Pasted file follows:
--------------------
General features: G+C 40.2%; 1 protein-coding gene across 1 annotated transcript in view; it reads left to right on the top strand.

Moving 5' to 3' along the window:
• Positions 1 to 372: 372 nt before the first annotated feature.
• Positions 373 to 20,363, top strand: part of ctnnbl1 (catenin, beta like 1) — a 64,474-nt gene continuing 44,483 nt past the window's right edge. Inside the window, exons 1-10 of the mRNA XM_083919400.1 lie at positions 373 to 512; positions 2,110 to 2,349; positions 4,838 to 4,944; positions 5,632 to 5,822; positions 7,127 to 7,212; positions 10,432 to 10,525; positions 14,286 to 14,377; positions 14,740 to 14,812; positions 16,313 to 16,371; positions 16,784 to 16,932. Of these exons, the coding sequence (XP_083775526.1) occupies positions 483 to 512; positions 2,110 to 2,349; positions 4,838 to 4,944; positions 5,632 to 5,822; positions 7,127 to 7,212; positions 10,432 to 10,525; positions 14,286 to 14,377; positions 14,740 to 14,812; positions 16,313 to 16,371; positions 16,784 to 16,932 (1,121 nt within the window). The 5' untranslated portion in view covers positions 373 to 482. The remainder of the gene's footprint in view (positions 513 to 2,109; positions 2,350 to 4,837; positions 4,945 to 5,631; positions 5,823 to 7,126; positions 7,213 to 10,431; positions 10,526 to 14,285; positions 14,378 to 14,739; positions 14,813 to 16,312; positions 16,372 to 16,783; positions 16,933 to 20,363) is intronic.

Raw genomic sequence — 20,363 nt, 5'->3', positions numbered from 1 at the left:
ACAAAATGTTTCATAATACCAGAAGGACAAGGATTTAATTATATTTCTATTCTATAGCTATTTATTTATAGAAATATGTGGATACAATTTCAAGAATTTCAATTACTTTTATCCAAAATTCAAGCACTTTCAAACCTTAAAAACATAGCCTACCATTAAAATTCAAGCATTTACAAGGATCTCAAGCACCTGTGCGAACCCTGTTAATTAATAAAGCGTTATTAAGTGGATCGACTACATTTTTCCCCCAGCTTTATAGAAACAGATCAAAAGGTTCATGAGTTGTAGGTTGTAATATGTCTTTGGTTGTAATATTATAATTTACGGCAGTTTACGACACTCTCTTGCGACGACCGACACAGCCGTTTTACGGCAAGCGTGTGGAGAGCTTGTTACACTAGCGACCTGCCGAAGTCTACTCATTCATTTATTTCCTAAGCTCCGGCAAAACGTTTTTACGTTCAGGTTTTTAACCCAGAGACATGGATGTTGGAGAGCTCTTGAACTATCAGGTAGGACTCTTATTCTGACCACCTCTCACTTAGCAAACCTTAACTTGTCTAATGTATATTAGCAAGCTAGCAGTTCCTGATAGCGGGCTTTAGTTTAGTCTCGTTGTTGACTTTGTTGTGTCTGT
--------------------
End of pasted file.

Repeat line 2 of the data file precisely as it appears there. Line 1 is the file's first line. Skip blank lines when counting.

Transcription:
Moving 5' to 3' along the window: